Published on January 21st, 2013 | by Sam1
10 Essential Country Jazz Videos
A lot of times when I talk about combining country and jazz people give me a raised eyebrow, ‘country jazz?!-seriously?’-look. I always tell them that it’s in the roots of the music which of course gets me an even weirder look. So I thought I’d share with all of my readers some of the best country jazz from the years.
Some jazz artists found some of their repertoire in country music. This in a way makes these songs country jazz songs.
Louis Armstrong & Jimmie Rodgers-Blue Yodel Number 9
This is one of the earliest recordings of the combination, but you really can’t get much more iconic than Louis Armstrong with Jimmie Rodgers. These two were at the forefront of their musical genres in the 1930s and this combination really works. It’s really easy to hear that the roots of these two styles start in a very similar place.
Hank Garland – Polka Dots and Moonbeams, and more
Garland truly was in both worlds. While he rarely combined the two styles he was equally adept in both. Check out his beautiful rendition(s) of Polka Dots and Moonbeams. Then check out the second video featuring the Hank Garland Stomp-Giant Steps anyone?? I also included his iconic Sugarfoot Rag as well.
Sonny Rollins – I’m an Old Cowhand
Bill Frisell – Shenandoah
Frisell is one of my favorite guitarists, maybe even my favorite. I love his different versions of Shenandoah and this live solo version is incredible. This one isn’t pure country (Bill has played tunes by Johnny Cash and Hank Williams) but is close enough. The setting would have been a very cool place to see Frisell play solo live. This DVD is a must-have.
Wynton Marsalis with Willie Nelson – Unchain My Heart
Wynton Marsalis tackled an entire album playing country with Willie Nelson. Nelson had been releasing his own versions of standards for years (see below). Similar to the Armstrong/Rodgers combination, you can hear that these two styles really share some solid roots.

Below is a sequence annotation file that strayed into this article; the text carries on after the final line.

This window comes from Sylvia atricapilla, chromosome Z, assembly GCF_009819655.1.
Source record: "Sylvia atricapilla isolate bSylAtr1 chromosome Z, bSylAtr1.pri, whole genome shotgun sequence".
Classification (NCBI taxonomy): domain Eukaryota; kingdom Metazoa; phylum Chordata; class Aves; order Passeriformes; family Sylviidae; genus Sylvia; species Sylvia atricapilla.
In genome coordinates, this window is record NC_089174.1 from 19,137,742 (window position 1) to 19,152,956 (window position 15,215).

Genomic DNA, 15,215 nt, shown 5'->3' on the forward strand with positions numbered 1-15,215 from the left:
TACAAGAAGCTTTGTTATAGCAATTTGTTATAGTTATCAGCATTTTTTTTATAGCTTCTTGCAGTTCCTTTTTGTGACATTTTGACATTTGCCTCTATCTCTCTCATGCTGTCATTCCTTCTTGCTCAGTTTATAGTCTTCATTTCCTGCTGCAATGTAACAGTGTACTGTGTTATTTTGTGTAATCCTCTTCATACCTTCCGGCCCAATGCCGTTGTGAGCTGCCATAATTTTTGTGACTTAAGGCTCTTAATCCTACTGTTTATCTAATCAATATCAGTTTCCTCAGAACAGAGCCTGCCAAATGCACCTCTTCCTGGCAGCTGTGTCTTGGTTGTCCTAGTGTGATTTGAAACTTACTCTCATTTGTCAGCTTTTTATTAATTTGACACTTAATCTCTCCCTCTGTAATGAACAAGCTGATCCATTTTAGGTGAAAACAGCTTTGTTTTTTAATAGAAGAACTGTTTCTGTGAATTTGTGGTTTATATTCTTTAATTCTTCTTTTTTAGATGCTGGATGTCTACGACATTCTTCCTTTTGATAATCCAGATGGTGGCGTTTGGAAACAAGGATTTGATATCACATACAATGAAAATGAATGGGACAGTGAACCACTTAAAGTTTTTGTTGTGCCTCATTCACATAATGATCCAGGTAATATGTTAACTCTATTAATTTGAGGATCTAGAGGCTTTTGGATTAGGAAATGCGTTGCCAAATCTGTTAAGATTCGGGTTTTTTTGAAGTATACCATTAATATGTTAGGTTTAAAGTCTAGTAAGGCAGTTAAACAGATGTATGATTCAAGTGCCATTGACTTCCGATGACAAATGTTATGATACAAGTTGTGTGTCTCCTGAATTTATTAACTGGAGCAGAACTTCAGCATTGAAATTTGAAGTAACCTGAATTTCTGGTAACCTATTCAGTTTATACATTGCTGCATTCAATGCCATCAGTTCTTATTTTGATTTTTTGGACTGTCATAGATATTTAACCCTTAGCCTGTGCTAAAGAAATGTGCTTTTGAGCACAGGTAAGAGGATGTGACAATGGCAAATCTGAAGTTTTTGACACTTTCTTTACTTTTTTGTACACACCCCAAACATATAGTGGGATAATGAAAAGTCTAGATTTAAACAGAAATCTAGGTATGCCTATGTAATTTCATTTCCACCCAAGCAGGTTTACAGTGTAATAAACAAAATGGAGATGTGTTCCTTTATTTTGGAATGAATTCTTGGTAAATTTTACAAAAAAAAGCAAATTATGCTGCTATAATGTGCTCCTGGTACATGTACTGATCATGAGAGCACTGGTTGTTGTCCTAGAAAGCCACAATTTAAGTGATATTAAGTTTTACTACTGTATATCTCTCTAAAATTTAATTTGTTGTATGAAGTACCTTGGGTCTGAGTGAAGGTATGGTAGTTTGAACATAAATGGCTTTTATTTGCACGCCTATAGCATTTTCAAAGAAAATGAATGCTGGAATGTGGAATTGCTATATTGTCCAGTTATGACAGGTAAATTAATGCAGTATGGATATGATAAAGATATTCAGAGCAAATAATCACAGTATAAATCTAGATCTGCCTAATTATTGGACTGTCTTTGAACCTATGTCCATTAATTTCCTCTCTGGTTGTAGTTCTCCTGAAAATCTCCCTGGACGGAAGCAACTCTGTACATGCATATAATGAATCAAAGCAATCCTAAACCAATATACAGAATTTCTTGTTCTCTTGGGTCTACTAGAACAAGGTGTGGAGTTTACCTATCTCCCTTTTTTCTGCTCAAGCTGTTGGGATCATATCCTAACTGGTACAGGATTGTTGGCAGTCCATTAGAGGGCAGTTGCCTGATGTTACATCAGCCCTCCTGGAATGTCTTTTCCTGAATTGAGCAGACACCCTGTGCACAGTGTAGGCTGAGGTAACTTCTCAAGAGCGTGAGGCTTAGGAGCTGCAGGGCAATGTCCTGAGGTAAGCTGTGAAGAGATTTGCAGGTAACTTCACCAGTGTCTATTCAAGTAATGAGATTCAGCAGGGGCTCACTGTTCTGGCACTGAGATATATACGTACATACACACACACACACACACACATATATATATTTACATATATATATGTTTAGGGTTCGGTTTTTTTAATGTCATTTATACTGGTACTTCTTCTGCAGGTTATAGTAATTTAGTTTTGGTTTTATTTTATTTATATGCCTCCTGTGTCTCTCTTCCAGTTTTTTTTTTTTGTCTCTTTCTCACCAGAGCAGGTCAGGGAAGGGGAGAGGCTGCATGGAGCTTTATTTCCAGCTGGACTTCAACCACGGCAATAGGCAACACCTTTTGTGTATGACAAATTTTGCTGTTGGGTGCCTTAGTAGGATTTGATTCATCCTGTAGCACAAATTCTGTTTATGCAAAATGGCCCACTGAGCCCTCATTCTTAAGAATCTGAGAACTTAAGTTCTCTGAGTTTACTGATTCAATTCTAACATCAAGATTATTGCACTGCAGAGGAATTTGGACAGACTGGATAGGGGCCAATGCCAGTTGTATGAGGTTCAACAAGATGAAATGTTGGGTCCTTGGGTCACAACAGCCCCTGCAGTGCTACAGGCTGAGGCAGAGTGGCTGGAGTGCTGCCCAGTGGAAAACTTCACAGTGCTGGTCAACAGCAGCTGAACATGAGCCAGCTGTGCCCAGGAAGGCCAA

Other times country artists would try to incorporate a jazz flavor into their playing. These recordings are all jazzed country songs.
Bob Wills – Wang Wang Blues
Bob Wills pioneered and essentially codified the Western Swing style. This band was always grooving, and here they sound like a little big band with horns and everything. They almost have a New Orleans feel. Check out more of this band as they found a great meeting point between country and jazz that was imitated for years to come.
Jimmy Bryant – The Night Rider
Here is an example of country guitarist Jimmy Bryant (and steel guitarist Speedy West) playing a rhythm changes-ish tune but using country aesthetics. Very interesting. Bryant is stunningly good at the guitar (this recording doesn’t show it as much as some others do) and it would be a very good idea to check out more of his catalog.
Buddy Emmons – Killer Joe
Buddy played pedal steel on a ton of country recordings, but his real love is with jazz music. Here he is accompanied by a big band playing the jazz standard Killer Joe. Emmons tears it up, and dig the synthy sound from guitarist Phil Baugh.
Willie Nelson – Stardust
Brent Mason – Smokin’ Section
Really you could keep adding tunes to this list. Check out artists like Steve Travoto or Jim Campilongo. Pat Metheny even straddles the boundaries on his more recent acoustic recordings and some of his earliest recordings. You could mine ideas from Bill Frisell for years and listen to the way Brad Paisley incorporates jazz and western swing on every recording he has released so far. Danny Gatton, Jimmie Rivers, it just goes on.